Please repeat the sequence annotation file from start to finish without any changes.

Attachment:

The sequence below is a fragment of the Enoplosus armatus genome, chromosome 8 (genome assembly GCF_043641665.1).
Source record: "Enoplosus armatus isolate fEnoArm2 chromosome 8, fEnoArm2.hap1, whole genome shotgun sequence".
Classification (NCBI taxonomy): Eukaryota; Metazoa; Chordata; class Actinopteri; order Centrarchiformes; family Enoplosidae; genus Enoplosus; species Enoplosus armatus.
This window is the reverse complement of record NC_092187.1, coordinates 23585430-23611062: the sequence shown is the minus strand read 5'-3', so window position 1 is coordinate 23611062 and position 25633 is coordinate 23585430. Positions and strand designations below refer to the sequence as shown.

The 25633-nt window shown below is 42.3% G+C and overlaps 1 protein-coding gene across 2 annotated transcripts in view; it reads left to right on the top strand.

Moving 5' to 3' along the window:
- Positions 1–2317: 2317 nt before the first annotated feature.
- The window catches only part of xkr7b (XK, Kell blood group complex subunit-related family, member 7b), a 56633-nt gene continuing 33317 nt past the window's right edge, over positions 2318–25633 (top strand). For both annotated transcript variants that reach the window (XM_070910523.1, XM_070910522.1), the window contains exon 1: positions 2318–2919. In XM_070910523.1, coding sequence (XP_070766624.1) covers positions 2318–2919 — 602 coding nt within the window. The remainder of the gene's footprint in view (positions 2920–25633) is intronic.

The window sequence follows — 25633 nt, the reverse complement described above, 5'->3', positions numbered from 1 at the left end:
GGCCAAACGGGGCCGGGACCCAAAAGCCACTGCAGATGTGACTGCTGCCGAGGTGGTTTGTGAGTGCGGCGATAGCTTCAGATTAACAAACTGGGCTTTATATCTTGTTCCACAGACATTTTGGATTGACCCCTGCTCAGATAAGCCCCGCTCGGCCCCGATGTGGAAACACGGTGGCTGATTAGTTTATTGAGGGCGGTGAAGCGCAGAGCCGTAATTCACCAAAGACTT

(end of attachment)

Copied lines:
The sequence below is a fragment of the Enoplosus armatus genome, chromosome 8 (genome assembly GCF_043641665.1).
Source record: "Enoplosus armatus isolate fEnoArm2 chromosome 8, fEnoArm2.hap1, whole genome shotgun sequence".
Classification (NCBI taxonomy): Eukaryota; Metazoa; Chordata; class Actinopteri; order Centrarchiformes; family Enoplosidae; genus Enoplosus; species Enoplosus armatus.
This window is the reverse complement of record NC_092187.1, coordinates 23585430-23611062: the sequence shown is the minus strand read 5'-3', so window position 1 is coordinate 23611062 and position 25633 is coordinate 23585430. Positions and strand designations below refer to the sequence as shown.

The 25633-nt window shown below is 42.3% G+C and overlaps 1 protein-coding gene across 2 annotated transcripts in view; it reads left to right on the top strand.

Moving 5' to 3' along the window:
- Positions 1–2317: 2317 nt before the first annotated feature.
- The window catches only part of xkr7b (XK, Kell blood group complex subunit-related family, member 7b), a 56633-nt gene continuing 33317 nt past the window's right edge, over positions 2318–25633 (top strand). For both annotated transcript variants that reach the window (XM_070910523.1, XM_070910522.1), the window contains exon 1: positions 2318–2919. In XM_070910523.1, coding sequence (XP_070766624.1) covers positions 2318–2919 — 602 coding nt within the window. The remainder of the gene's footprint in view (positions 2920–25633) is intronic.

The window sequence follows — 25633 nt, the reverse complement described above, 5'->3', positions numbered from 1 at the left end:
GGCCAAACGGGGCCGGGACCCAAAAGCCACTGCAGATGTGACTGCTGCCGAGGTGGTTTGTGAGTGCGGCGATAGCTTCAGATTAACAAACTGGGCTTTATATCTTGTTCCACAGACATTTTGGATTGACCCCTGCTCAGATAAGCCCCGCTCGGCCCCGATGTGGAAACACGGTGGCTGATTAGTTTATTGAGGGCGGTGAAGCGCAGAGCCGTAATTCACCAAAGACTT